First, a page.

Whoever set that arbitrary 100 Megs as an acceptable amount of leakage is completely wrong, but it was widely published over the years. As already pointed out, that much leakage can be fatal in a coupling capacitor application, and can cause weird symptoms in many other circuits. Any professional technician who has done enough troubleshooting for unusual symptoms can verify that. 500 Megs or 1000 Megs is a much better standard for acceptance and new film caps always measure much higher than that. I would not be comfortable using an old mica or disc ceramic cap which measured as low as 500 megs or 1000 Megs.

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 Post subject: Re: Capacitor Leakage question
PostPosted: Feb Fri 17, 2017 8:38 pm 
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One thing I didn't see mentioned. When first connecting a cap to voltage it acts as a dead short. Leakage is only measured after the cap is charged. A sensitive meter in series with a cap and power supply can easily be destroyed unless enough resistance is in the circuit.

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 Post subject: Re: Capacitor Leakage question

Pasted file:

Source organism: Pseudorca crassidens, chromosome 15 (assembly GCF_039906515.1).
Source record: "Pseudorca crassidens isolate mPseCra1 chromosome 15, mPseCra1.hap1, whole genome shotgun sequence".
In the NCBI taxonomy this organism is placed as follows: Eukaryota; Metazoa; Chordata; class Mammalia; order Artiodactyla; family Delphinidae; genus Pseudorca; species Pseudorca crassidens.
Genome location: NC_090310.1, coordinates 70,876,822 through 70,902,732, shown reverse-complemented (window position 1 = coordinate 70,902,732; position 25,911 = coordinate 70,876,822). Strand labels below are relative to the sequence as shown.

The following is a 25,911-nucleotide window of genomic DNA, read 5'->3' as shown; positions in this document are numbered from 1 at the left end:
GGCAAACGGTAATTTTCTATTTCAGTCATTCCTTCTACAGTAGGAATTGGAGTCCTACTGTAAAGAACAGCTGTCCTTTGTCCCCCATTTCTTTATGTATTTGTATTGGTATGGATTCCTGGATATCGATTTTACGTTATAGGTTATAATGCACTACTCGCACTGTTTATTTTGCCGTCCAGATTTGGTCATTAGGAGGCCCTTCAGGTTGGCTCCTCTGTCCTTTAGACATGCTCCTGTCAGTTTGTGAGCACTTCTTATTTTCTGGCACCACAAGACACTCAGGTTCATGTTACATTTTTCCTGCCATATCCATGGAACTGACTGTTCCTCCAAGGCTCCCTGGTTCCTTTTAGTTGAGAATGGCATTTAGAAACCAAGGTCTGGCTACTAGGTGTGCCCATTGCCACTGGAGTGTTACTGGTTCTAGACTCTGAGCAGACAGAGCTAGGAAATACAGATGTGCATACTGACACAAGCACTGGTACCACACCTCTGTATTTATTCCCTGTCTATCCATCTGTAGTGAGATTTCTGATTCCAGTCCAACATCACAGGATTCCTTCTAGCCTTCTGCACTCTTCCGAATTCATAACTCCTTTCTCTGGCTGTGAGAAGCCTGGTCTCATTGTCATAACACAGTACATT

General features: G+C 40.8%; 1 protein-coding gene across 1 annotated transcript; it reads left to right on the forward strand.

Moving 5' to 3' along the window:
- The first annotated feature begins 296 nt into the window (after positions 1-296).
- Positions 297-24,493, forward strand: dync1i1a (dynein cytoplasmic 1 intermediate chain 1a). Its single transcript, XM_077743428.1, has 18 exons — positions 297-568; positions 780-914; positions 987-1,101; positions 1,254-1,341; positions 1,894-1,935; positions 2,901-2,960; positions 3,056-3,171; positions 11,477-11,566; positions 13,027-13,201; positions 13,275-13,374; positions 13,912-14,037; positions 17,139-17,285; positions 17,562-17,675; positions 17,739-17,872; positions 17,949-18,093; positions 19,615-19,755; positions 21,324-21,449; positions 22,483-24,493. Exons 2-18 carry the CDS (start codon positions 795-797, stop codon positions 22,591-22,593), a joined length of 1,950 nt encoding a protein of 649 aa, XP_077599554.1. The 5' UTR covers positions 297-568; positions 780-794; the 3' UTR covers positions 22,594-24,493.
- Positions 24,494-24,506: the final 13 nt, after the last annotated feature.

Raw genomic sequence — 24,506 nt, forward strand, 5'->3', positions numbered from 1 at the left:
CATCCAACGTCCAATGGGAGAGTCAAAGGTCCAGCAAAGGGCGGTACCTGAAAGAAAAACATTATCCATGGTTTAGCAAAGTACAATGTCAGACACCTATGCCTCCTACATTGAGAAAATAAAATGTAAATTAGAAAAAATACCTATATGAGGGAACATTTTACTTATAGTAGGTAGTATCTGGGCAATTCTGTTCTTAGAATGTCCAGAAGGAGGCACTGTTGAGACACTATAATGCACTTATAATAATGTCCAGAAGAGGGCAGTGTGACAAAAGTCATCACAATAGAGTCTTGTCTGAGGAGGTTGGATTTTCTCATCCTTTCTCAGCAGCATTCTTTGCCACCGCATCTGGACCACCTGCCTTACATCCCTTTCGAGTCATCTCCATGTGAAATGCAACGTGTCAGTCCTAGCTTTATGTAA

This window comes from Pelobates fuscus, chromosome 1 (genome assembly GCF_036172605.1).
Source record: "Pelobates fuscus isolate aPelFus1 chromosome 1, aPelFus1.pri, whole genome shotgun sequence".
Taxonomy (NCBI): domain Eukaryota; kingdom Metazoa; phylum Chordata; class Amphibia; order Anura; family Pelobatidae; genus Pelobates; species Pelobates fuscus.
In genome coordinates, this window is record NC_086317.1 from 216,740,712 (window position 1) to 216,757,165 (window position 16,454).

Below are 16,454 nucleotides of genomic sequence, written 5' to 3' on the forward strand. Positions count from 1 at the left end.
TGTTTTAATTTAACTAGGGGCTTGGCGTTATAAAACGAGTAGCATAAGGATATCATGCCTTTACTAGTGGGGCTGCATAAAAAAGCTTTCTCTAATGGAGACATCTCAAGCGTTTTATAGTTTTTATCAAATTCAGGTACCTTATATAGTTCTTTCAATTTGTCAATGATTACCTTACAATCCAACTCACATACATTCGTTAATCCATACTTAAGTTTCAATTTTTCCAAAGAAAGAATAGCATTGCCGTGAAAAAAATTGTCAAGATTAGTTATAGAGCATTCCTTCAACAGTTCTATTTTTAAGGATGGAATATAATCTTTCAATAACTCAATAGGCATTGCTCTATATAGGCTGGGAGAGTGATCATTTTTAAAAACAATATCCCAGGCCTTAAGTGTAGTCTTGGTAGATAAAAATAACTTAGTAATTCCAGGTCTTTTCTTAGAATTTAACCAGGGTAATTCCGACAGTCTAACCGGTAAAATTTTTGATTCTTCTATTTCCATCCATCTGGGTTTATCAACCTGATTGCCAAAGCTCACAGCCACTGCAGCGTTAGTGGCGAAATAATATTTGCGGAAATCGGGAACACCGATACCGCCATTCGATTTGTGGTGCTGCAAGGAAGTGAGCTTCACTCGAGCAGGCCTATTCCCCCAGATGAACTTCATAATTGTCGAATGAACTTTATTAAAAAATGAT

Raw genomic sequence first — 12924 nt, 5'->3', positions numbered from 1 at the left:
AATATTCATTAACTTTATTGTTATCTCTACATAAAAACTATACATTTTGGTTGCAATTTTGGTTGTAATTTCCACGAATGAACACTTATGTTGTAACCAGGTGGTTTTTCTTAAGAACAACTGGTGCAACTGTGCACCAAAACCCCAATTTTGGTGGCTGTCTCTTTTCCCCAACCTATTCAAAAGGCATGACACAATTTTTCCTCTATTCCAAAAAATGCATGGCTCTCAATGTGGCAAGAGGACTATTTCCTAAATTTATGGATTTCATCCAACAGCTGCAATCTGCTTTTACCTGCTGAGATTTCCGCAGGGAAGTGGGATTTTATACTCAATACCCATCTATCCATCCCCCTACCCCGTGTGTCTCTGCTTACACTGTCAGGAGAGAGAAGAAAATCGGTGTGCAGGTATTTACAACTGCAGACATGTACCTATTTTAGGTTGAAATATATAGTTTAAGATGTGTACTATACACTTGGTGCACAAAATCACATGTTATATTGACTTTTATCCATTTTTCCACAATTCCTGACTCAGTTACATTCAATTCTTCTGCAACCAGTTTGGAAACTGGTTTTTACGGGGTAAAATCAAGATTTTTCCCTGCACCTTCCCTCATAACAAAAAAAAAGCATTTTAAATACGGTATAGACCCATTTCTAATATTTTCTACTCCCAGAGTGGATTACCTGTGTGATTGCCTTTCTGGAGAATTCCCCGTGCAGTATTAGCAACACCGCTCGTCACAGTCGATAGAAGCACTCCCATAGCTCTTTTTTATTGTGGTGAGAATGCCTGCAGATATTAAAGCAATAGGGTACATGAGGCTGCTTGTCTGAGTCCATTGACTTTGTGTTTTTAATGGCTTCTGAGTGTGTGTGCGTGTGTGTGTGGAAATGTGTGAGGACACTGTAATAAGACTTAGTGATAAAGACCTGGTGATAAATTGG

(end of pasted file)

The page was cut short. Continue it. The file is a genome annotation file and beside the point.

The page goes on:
PostPosted: Feb Fri 17, 2017 9:44 pm 
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Peter Bertini wrote:
Just showing how I was doing leakage measurements. Trying to measure in the lower uA range usually is difficult.

Pete

Amen--I like your technique.
MY only point was perhaps nitpicky---you can't measure the voltage coming through a capacitor.

In the Wikipedia article, note the comment about some DVMs having input impedance up to 1 giga-ohm. The overly-belabored point? You have to know your test equipment.

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 Post subject: Re: Capacitor Leakage question
PostPosted: Feb Sat 18, 2017 12:22 am 
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Quote:
Whoever set that arbitrary 100 Megs as an acceptable amount of leakage is completely wrong, but it was widely published over the years. As already pointed out, that much leakage can be fatal in a coupling capacitor application, and can cause weird symptoms in many other circuits. Any professional technician who has done enough troubleshooting for unusual symptoms can verify that. 500 Megs or 1000 Megs is a much better standard for acceptance and new film caps always measure much higher than that. I would not be comfortable using an old mica or disc ceramic cap which measured as low as 500 megs or 1000 Megs.